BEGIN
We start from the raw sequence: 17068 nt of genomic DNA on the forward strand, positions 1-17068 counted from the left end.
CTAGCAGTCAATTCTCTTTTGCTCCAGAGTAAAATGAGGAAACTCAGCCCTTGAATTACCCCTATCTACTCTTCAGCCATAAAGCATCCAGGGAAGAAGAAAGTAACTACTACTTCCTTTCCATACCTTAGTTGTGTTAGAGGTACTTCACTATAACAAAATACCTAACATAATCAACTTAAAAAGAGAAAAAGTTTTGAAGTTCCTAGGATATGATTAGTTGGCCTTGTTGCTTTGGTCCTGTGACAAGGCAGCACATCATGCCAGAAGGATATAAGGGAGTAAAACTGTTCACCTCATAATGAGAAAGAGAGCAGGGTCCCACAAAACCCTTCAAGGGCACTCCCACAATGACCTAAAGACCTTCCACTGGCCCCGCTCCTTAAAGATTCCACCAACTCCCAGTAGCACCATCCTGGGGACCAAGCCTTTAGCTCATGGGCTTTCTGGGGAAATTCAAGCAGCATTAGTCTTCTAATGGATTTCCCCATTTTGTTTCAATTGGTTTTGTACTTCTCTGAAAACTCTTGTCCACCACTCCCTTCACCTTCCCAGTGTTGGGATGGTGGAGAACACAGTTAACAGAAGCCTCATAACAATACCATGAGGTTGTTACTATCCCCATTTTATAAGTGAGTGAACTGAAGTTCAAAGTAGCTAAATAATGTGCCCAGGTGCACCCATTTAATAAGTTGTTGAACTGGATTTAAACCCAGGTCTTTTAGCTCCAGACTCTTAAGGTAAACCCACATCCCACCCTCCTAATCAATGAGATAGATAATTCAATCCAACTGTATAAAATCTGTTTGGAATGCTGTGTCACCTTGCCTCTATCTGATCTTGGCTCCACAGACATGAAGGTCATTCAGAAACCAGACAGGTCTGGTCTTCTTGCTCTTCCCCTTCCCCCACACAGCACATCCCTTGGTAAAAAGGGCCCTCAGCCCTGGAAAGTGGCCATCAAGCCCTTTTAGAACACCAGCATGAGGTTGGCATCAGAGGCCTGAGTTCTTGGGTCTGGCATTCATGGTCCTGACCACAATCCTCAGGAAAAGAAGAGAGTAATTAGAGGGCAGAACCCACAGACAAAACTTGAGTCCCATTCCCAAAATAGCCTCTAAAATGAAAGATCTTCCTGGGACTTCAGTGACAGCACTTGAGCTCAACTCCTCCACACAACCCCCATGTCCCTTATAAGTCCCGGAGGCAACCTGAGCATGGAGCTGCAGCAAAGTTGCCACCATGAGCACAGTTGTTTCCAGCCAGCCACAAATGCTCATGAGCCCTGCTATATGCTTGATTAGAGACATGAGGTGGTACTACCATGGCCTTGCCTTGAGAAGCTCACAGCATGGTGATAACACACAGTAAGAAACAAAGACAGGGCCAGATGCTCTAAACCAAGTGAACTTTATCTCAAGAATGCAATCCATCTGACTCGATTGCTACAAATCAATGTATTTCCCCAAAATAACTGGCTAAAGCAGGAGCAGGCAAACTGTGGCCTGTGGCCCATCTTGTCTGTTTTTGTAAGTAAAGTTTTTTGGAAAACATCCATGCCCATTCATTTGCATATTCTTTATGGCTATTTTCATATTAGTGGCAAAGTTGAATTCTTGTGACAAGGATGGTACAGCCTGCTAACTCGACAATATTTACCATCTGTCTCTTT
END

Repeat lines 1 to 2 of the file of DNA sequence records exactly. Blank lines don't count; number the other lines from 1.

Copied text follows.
We start from the raw sequence: 17068 nt of genomic DNA on the forward strand, positions 1-17068 counted from the left end.
CTAGCAGTCAATTCTCTTTTGCTCCAGAGTAAAATGAGGAAACTCAGCCCTTGAATTACCCCTATCTACTCTTCAGCCATAAAGCATCCAGGGAAGAAGAAAGTAACTACTACTTCCTTTCCATACCTTAGTTGTGTTAGAGGTACTTCACTATAACAAAATACCTAACATAATCAACTTAAAAAGAGAAAAAGTTTTGAAGTTCCTAGGATATGATTAGTTGGCCTTGTTGCTTTGGTCCTGTGACAAGGCAGCACATCATGCCAGAAGGATATAAGGGAGTAAAACTGTTCACCTCATAATGAGAAAGAGAGCAGGGTCCCACAAAACCCTTCAAGGGCACTCCCACAATGACCTAAAGACCTTCCACTGGCCCCGCTCCTTAAAGATTCCACCAACTCCCAGTAGCACCATCCTGGGGACCAAGCCTTTAGCTCATGGGCTTTCTGGGGAAATTCAAGCAGCATTAGTCTTCTAATGGATTTCCCCATTTTGTTTCAATTGGTTTTGTACTTCTCTGAAAACTCTTGTCCACCACTCCCTTCACCTTCCCAGTGTTGGGATGGTGGAGAACACAGTTAACAGAAGCCTCATAACAATACCATGAGGTTGTTACTATCCCCATTTTATAAGTGAGTGAACTGAAGTTCAAAGTAGCTAAATAATGTGCCCAGGTGCACCCATTTAATAAGTTGTTGAACTGGATTTAAACCCAGGTCTTTTAGCTCCAGACTCTTAAGGTAAACCCACATCCCACCCTCCTAATCAATGAGATAGATAATTCAATCCAACTGTATAAAATCTGTTTGGAATGCTGTGTCACCTTGCCTCTATCTGATCTTGGCTCCACAGACATGAAGGTCATTCAGAAACCAGACAGGTCTGGTCTTCTTGCTCTTCCCCTTCCCCCACACAGCACATCCCTTGGTAAAAAGGGCCCTCAGCCCTGGAAAGTGGCCATCAAGCCCTTTTAGAACACCAGCATGAGGTTGGCATCAGAGGCCTGAGTTCTTGGGTCTGGCATTCATGGTCCTGACCACAATCCTCAGGAAAAGAAGAGAGTAATTAGAGGGCAGAACCCACAGACAAAACTTGAGTCCCATTCCCAAAATAGCCTCTAAAATGAAAGATCTTCCTGGGACTTCAGTGACAGCACTTGAGCTCAACTCCTCCACACAACCCCCATGTCCCTTATAAGTCCCGGAGGCAACCTGAGCATGGAGCTGCAGCAAAGTTGCCACCATGAGCACAGTTGTTTCCAGCCAGCCACAAATGCTCATGAGCCCTGCTATATGCTTGATTAGAGACATGAGGTGGTACTACCATGGCCTTGCCTTGAGAAGCTCACAGCATGGTGATAACACACAGTAAGAAACAAAGACAGGGCCAGATGCTCTAAACCAAGTGAACTTTATCTCAAGAATGCAATCCATCTGACTCGATTGCTACAAATCAATGTATTTCCCCAAAATAACTGGCTAAAGCAGGAGCAGGCAAACTGTGGCCTGTGGCCCATCTTGTCTGTTTTTGTAAGTAAAGTTTTTTGGAAAACATCCATGCCCATTCATTTGCATATTCTTTATGGCTATTTTCATATTAGTGGCAAAGTTGAATTCTTGTGACAAGGATGGTACAGCCTGCTAACTCGACAATATTTACCATCTGTCTCTTT